The refresh network will now be described in detail. The transistor T2 has its drain terminal (right-hand terminal of T2) ohmically coupled to refresh line L, by way of a highly conductive ohmic path. The gate electrode of T2 is ohmically coupled to the drain terminal of T3. The gate electrode of T3 is ohmically coupled to the source of T3 (node 14) and to the source of T2. The node F (at the gate electrode of T2) is A.C. coupled through the auxiliary bypass capacitor CL to the refresh line L. Advantageously, the capacitance of CL is greater than the sum of the parasitic capacitances of the node F to the semiconductor body, to the gate of T3, and to the source of T3 ; however, capacitance values of CL somewhat less than this can be used in conjunction with larger refresh voltage excursions Δ. On the other hand, the capacitance of CL is advantageously less than the MOS capacitance CS, advantageously by a factor of about 5 or more, in order to minimize the required value of the refresh voltage excursion Δ. Thus, very little of the A.C. voltage drop between the refresh terminal 13.1 and the terminal VDD appears across the auxiliary capacitor CL ; so that the voltage at node F, when T3 is "off", follows quite closely the oscillating voltage on the refresh line L. Since during operation, as explained more fully below, T3 indeed is always "off" whenever the memory state of the storage capacitor CS is 0 (empty cell), and is always "on" whenever this memory state is 1 (full cell) therefore, T2 can turn "on" only when the memory cell is in its 0 (empty) state. Thus, when the A.C. excursion of the refresh line is in its more positive portion (with the transistor T3 "off") an empty cell will be refreshed by the migration of negative charge carries from the semiconductor portion 10 of the capacitor CS through T2. In this way, the memory state of CS is preserved, in the case of either a 1 state or 0 state, as may be seen more clearly from the following somewhat more detailed explanation (N-MOS technology).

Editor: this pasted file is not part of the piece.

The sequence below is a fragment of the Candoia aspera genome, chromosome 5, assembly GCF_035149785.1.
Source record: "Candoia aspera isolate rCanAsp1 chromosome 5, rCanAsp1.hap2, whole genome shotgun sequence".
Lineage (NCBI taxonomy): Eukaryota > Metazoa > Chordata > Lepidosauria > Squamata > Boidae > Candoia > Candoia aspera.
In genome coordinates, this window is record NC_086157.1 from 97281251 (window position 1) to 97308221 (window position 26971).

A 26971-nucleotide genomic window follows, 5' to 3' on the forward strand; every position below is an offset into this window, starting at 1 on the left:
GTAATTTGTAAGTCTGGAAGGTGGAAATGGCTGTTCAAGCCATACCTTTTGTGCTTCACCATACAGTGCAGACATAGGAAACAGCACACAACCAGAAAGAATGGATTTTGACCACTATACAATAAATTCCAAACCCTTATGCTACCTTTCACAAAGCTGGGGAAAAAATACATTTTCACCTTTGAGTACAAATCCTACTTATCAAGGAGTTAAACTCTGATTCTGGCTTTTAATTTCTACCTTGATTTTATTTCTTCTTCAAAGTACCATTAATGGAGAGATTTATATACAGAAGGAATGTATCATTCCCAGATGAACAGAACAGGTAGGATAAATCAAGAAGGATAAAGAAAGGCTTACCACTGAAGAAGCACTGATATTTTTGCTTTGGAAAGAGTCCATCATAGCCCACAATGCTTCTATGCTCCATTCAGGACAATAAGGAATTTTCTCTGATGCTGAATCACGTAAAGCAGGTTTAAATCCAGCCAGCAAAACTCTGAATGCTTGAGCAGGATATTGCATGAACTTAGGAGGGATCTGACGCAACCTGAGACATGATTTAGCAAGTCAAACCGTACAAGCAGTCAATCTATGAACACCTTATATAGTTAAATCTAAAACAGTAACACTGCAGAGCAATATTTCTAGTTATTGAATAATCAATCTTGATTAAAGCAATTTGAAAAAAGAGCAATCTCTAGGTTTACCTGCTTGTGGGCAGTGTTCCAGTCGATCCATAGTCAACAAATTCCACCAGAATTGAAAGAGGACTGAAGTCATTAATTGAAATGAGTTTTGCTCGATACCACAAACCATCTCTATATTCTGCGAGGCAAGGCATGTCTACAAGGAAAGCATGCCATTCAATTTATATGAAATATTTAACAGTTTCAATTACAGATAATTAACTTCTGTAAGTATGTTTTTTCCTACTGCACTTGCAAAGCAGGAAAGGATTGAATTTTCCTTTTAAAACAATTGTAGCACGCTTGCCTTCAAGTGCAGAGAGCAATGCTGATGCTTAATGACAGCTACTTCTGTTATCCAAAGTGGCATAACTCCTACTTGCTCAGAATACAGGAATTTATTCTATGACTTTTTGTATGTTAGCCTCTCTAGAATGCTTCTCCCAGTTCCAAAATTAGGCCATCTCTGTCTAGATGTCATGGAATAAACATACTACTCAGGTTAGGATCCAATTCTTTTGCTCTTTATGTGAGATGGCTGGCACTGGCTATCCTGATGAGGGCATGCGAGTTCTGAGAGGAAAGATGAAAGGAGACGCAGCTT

When the storage capacitor CS is empty, the transistor T3 is always "off", regardless of the voltage excursions on the refresh line L, simply because an empty capacitor CS means that the surface potential at the semiconductive portion 10 (of the same semiconductor body in which T3 and T2 are integrated) is then equal to the back-gate bias voltage VBG, and hence this back-gate bias is applied to the gate electrode of transistor T3 through the ohmic coupling thereto from the seimconductive portion 10. Accordingly, the node F is then electrically disconnected ("floating"), and the A.C. voltage at this node therefore is being pulled by the A.C. voltage on the refresh line via the capacitor CL ; thereby, the transistor T2 periodically is turned "on" when the refresh line voltage periodically reaches its more positive phases. Accordingly, the refresh line is periodically connected through the high current, source-drain path of T2 to the semiconductive portion 10 of the storage capacitor CS ; thereby, any surplus negative charge carriers in this semiconductive portion are periodically removed by the refresh line. Accordingly, the empty state of the memory cell is maintained as desired.